AIG Obtains FAA Approval To Operate Drones

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American International Group received an approval from the Federal Aviation Administration (FAA) to operate small unmanned aerial vehicles (UAV) or drones. AIG will use drones to conduct risk assessment, risk management, loss control and surety performance for clients in the United States.

The FAA permit also allows AIG to conduct a research and development program to explore innovative ways to utilize drones to support the needs of its clients.

Drones improve AIG’s ability to assess and mitigate risks

In a statement, Eric Martinez, executive vice president of claims and operations at AIG said leveraging cutting edge technologies such as UAVs or drones improve their ability to assess and mitigate risks and enhance their services to customers.

Martinez added, “AIG is committed to continuous improvement and innovation in providing better, faster, and safer risk and claims assessments to our customers.”

The insurance giant emphasized that drones are helpful in accelerating surveys of areas damaged by disasters. Drones capture high-resolution images, which allow that company to process claims, risk assessment and payments faster.

In addition, drones can quickly and safely reach dangerous or inaccessible areas for manual inspection. It can also provide more information about properties, structures, and claim events.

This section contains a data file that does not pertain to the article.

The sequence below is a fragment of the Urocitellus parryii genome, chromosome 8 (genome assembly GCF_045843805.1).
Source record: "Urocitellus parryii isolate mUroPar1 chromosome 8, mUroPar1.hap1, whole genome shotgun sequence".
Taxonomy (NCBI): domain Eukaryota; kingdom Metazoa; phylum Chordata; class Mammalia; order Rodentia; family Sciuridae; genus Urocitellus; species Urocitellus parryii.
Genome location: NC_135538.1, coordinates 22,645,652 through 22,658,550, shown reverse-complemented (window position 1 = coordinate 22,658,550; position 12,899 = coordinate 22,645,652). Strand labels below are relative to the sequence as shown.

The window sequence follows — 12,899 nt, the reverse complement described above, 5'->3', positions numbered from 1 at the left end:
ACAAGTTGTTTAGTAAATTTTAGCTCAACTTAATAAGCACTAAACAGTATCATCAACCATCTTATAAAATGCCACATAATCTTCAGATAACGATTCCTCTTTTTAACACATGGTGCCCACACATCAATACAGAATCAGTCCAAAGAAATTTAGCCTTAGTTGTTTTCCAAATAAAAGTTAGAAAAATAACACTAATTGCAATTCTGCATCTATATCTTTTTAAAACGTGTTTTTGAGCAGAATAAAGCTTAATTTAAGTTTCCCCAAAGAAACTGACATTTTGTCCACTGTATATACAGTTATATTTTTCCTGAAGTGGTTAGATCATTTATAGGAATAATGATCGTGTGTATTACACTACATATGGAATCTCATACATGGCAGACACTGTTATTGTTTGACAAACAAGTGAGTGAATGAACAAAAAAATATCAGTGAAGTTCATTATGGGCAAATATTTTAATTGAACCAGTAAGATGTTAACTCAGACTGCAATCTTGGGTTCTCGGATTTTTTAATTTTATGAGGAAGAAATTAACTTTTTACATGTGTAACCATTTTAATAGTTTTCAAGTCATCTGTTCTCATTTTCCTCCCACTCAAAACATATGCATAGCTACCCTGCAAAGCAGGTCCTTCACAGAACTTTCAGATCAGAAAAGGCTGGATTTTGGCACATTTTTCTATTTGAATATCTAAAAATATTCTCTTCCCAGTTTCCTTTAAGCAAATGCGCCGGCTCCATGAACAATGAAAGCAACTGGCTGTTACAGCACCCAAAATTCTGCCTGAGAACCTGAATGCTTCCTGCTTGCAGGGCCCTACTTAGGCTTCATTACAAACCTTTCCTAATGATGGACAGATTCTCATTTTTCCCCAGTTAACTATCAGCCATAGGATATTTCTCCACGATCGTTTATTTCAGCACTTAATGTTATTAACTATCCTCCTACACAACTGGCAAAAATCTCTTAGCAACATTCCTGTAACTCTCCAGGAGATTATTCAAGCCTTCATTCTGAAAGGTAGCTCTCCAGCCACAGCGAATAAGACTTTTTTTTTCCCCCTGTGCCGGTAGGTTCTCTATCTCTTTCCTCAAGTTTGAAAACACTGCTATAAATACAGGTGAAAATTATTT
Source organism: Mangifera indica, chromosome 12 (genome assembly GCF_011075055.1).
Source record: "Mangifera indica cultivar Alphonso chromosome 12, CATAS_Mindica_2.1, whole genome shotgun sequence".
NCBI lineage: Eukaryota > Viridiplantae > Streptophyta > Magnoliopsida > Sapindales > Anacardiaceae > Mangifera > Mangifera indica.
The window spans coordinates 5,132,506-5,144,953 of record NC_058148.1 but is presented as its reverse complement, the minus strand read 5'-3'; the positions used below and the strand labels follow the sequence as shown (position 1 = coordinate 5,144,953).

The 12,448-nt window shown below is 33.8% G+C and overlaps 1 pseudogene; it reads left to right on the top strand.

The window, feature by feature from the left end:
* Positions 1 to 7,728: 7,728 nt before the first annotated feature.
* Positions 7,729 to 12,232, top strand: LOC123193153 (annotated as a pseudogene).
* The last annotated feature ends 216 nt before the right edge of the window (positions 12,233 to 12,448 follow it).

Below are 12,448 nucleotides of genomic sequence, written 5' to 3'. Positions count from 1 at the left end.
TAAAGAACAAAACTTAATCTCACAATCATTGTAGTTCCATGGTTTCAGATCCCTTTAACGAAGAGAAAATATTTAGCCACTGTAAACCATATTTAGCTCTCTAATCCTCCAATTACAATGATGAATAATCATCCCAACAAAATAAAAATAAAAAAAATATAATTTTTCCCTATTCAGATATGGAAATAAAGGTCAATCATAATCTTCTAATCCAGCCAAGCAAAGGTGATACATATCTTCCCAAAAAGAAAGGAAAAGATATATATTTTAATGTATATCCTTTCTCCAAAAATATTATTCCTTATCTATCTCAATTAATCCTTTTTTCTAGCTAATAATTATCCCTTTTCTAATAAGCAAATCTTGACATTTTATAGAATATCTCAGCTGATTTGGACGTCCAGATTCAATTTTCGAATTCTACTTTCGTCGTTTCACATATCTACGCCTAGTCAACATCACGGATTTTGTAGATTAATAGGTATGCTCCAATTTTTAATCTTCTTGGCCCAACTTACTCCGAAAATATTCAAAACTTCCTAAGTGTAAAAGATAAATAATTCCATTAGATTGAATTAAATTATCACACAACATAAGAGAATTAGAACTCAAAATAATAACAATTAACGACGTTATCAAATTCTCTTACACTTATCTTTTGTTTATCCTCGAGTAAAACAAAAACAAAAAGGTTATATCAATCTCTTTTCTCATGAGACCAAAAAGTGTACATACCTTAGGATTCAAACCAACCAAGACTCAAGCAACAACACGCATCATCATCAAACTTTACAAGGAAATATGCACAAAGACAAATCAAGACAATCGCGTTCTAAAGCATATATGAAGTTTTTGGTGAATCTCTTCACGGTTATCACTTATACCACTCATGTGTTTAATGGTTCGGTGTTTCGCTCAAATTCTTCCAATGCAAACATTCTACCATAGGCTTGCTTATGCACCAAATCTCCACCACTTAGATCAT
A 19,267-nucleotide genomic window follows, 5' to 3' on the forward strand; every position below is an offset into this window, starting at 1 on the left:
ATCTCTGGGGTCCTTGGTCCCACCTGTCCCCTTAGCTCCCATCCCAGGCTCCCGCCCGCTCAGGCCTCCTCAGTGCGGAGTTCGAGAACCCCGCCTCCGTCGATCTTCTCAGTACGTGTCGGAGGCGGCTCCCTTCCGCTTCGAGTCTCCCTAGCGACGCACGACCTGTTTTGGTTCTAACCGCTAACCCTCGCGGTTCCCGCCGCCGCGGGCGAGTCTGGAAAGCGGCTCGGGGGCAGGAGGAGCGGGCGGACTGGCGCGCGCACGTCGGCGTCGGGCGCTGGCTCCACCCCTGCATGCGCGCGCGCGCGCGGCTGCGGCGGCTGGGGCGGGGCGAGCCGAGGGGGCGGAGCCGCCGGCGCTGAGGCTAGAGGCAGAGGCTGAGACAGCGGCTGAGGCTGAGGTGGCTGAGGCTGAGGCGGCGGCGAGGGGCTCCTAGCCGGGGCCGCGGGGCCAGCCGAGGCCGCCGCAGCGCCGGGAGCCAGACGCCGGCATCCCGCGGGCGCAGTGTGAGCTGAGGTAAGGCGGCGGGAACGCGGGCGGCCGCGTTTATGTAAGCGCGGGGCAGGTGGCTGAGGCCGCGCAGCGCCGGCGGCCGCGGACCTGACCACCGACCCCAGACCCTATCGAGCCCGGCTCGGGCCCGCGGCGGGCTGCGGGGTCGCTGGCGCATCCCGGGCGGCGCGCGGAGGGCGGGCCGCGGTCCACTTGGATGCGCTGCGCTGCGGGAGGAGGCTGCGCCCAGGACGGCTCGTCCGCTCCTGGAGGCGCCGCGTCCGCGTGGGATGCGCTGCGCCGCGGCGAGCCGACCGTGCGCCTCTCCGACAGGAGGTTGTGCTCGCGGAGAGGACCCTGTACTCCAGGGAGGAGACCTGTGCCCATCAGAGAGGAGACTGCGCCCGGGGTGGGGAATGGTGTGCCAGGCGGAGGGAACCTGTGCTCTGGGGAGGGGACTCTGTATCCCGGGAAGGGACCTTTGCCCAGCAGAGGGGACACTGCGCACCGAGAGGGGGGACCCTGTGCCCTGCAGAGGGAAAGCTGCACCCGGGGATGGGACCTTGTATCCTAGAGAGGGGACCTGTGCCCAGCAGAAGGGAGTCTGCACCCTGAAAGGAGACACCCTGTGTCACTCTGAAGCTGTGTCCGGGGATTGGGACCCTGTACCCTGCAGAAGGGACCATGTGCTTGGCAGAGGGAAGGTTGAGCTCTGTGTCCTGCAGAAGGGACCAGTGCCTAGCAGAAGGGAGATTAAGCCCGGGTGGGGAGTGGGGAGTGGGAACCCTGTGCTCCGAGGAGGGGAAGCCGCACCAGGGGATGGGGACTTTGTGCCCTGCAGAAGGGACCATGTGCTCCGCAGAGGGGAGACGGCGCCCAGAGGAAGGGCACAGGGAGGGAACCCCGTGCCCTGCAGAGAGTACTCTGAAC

AIG is in a unique position to operate drones

Currently, AIG has an international research and development program for drones or UAVs in New Zealand. The insurance giant already conducted drone flights in the country. It gathered valuable insights on image collection techniques, flight operations and technology, which will be integrated into the company’s global UAV strategy.

According to AIG, it is in a unique position to build its expertise to operate drones safely and effectively in the United States and other countries because of its global presence.

Last month, the FAA also approved’s request to test drones for package delivery. The agency required the e-commerce giant to document, quantify, and extensively report its trial deliveries. criticized FAA’s regulatory approval as “too late” and “more restrictive” compared with the permit issued by the United Kingdom and other countries. The e-commerce giant said it took the agency more than half a year longer to issue a permit for testing commercial drones than other countries.

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